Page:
By Morgan Housel of Collaborative Fund
History is one damned thing after another. A war ends, a boom follows, then a crash, then an uprising, then a pandemic, a breakthrough, a new boom, a new war. On and on, from agony to awe.
A question that always arises after a terrible event is why haven’t we learned our lesson?
Financial crises keep happening, again and again. People have been making the same investing mistakes for hundreds of years. The same military blunders, over and over. The characters change but the plot rarely does.
Jason Zweig explained years ago that part of the reason the same mistakes repeat isn’t because people don’t learn their lesson; it’s because people “are too good at learning lessons, and they learn overprecise lessons.”
A good lesson from the dot-com bust was the perils of overconfidence. But the lesson most people took away was “the stock market becomes overvalued when it trades at a P/E ratio over 30.” It was hyperspecific, so many of the same investors who lost their shirts in 2002 got up and walked straight into the housing bubble, where they lost again.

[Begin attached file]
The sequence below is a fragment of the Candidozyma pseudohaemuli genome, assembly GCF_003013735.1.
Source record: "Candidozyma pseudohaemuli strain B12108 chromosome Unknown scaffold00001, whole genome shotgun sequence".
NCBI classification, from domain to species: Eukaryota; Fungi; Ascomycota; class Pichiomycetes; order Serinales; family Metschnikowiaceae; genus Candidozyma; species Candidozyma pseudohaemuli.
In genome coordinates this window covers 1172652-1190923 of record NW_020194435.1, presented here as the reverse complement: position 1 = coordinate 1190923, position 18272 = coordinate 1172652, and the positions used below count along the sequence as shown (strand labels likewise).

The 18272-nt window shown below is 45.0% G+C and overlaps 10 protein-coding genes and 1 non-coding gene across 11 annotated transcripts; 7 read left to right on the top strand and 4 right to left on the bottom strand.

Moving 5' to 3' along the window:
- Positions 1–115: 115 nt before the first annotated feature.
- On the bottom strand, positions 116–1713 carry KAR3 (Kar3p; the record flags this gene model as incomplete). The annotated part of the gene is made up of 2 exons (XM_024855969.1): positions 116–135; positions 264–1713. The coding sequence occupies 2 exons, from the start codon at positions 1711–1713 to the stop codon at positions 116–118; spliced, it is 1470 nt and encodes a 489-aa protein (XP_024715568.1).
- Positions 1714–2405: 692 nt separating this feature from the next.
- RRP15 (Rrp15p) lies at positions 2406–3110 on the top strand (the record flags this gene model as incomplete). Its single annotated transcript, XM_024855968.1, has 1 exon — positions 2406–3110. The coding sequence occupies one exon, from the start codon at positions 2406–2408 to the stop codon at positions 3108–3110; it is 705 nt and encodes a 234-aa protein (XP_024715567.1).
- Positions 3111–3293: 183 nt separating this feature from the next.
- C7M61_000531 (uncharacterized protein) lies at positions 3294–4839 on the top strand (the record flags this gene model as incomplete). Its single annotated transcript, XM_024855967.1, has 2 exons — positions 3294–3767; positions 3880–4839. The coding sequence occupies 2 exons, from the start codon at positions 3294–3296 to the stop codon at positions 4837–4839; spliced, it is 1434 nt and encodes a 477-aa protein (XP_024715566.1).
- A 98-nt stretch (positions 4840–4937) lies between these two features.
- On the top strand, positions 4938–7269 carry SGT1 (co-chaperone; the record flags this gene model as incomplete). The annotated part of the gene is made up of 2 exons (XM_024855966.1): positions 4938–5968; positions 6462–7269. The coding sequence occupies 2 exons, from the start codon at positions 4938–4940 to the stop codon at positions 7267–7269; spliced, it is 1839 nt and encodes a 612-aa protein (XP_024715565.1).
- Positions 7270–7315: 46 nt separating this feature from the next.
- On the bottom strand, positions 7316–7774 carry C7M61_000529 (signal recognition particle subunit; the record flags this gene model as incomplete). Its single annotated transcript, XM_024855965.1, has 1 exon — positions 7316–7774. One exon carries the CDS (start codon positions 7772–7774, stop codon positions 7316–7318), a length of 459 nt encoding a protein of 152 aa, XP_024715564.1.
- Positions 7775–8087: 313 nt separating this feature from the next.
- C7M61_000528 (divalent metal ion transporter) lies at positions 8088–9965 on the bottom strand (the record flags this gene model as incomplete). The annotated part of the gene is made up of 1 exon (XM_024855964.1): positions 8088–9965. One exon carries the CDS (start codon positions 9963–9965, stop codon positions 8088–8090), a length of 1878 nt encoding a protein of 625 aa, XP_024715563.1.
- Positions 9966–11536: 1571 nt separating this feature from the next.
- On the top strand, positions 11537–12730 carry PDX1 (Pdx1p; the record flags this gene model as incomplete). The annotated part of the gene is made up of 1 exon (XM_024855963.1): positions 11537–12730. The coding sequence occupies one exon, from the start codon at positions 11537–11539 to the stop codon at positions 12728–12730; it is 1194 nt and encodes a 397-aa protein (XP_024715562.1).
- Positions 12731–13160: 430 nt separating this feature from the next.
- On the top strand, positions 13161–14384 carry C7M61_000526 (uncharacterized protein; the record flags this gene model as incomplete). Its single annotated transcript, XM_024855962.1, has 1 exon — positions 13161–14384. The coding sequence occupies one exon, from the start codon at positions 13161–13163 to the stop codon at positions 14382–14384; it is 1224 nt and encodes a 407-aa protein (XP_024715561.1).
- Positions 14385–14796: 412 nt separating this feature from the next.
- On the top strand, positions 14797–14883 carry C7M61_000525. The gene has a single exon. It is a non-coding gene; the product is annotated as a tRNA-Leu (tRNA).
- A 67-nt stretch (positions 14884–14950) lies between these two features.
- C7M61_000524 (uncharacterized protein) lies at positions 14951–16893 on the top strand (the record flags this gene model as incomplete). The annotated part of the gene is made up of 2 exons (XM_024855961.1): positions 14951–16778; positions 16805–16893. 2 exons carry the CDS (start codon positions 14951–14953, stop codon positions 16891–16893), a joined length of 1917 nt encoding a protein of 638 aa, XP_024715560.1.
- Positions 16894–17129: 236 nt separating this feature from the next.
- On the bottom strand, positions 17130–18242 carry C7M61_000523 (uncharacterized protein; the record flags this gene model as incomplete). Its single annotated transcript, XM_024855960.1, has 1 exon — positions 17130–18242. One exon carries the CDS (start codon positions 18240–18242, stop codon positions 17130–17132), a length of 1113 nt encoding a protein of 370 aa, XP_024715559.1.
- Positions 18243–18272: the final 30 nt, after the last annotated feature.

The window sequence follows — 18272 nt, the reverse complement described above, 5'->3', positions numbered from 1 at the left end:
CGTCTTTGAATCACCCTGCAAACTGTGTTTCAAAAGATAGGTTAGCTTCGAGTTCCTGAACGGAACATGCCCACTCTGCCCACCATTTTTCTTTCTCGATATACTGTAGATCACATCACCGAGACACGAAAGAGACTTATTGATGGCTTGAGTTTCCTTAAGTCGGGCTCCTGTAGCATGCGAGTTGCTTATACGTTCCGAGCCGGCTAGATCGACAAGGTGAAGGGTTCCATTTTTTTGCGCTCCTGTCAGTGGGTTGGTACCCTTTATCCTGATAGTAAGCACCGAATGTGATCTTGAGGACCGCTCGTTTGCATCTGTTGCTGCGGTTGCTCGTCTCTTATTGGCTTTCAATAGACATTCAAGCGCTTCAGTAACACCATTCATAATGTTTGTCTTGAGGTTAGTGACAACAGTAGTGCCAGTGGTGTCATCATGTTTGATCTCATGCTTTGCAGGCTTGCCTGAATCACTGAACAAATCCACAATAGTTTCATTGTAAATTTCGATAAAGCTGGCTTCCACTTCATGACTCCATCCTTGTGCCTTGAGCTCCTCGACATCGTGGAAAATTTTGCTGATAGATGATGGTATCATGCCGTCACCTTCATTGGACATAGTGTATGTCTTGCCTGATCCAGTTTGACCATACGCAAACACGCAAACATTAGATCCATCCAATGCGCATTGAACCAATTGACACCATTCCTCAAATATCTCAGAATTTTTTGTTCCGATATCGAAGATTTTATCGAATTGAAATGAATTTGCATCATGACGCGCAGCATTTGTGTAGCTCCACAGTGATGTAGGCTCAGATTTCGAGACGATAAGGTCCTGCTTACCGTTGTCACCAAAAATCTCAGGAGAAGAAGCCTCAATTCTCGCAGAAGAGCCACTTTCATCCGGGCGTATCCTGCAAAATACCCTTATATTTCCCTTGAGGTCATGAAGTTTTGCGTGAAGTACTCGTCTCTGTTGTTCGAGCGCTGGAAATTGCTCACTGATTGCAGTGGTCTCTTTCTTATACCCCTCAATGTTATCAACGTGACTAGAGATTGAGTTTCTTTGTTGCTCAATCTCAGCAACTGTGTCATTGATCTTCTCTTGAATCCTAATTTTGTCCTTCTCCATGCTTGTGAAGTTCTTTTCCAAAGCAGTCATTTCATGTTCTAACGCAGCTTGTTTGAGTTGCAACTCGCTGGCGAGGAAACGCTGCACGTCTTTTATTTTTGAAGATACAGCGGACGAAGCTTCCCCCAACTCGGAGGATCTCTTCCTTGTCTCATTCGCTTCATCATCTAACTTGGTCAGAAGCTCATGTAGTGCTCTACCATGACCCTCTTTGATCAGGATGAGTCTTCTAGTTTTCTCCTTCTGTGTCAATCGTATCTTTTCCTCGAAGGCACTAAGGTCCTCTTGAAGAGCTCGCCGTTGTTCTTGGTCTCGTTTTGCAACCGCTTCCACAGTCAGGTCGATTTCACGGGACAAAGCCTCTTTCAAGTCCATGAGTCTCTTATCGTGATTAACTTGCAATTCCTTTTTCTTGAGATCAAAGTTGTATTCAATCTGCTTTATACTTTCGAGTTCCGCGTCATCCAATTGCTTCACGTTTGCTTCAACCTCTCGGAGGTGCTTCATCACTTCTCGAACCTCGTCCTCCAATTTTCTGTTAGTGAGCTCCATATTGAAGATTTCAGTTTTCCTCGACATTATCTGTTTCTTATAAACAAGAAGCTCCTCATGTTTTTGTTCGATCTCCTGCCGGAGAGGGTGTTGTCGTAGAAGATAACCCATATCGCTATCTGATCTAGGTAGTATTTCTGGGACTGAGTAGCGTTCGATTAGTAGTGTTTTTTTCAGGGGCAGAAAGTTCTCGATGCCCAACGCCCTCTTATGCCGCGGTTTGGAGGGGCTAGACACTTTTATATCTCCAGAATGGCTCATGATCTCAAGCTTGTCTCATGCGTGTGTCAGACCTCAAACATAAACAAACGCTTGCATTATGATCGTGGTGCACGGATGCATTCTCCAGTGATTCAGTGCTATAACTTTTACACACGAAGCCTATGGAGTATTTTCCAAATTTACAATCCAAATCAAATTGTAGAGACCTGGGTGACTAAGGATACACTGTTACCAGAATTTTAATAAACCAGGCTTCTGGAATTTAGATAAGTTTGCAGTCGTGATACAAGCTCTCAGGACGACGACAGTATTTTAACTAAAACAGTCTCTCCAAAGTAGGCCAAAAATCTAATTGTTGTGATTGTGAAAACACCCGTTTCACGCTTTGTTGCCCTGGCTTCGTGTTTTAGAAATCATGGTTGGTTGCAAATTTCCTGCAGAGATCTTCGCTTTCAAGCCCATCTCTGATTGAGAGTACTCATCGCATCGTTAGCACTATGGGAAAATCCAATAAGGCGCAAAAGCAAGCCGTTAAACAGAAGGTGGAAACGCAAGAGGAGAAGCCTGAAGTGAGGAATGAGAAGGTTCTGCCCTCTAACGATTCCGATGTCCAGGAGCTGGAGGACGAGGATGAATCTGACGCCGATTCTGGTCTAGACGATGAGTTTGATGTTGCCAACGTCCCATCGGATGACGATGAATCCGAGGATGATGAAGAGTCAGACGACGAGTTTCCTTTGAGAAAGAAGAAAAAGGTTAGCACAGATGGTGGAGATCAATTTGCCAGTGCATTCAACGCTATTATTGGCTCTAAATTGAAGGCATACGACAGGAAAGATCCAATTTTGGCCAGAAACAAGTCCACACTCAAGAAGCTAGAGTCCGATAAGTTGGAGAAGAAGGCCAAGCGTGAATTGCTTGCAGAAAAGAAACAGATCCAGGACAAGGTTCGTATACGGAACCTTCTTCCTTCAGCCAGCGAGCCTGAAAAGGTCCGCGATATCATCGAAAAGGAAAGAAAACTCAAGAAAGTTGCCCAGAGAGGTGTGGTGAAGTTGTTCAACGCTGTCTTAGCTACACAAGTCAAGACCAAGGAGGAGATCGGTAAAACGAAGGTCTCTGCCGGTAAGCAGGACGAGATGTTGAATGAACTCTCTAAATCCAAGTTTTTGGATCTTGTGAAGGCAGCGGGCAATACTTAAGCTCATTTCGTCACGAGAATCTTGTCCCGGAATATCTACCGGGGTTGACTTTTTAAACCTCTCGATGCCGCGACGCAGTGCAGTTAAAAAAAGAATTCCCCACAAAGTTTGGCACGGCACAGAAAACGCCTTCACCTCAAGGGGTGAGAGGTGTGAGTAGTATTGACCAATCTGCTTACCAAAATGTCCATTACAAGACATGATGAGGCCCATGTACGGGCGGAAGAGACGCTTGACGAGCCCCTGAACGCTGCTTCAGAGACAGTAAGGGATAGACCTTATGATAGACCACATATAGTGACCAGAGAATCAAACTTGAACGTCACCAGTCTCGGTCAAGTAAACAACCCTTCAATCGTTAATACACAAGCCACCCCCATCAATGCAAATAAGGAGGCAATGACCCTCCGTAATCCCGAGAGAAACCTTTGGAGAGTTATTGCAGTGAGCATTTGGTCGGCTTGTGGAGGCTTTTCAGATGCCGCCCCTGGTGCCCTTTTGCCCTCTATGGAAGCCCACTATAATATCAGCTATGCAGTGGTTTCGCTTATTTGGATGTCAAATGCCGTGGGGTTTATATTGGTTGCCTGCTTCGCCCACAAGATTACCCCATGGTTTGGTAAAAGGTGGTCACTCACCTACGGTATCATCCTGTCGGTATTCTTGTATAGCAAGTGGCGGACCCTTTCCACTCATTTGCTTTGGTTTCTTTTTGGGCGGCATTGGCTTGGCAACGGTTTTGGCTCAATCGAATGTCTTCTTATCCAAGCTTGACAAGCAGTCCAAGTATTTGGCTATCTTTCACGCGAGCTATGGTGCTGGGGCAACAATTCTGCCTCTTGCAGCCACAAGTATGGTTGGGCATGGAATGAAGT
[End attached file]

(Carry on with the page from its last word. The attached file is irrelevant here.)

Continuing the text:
The most important lessons from a big event are usually the broad, 30,000-foot takeaways. They’re more likely to apply to the next iteration of crisis.
Covid-19 is far from over, but we’re now more than a year into this tragic mess. Enough has happened that we can start to ask “what lessons have we learned?” If you’re a doctor or a health regulator, some of those lessons are hyperspecific. But for most of us the biggest lessons are broad.
A few that stick out:
1. Big risks are easy to underestimate because they come from small risks that multiply…. Read More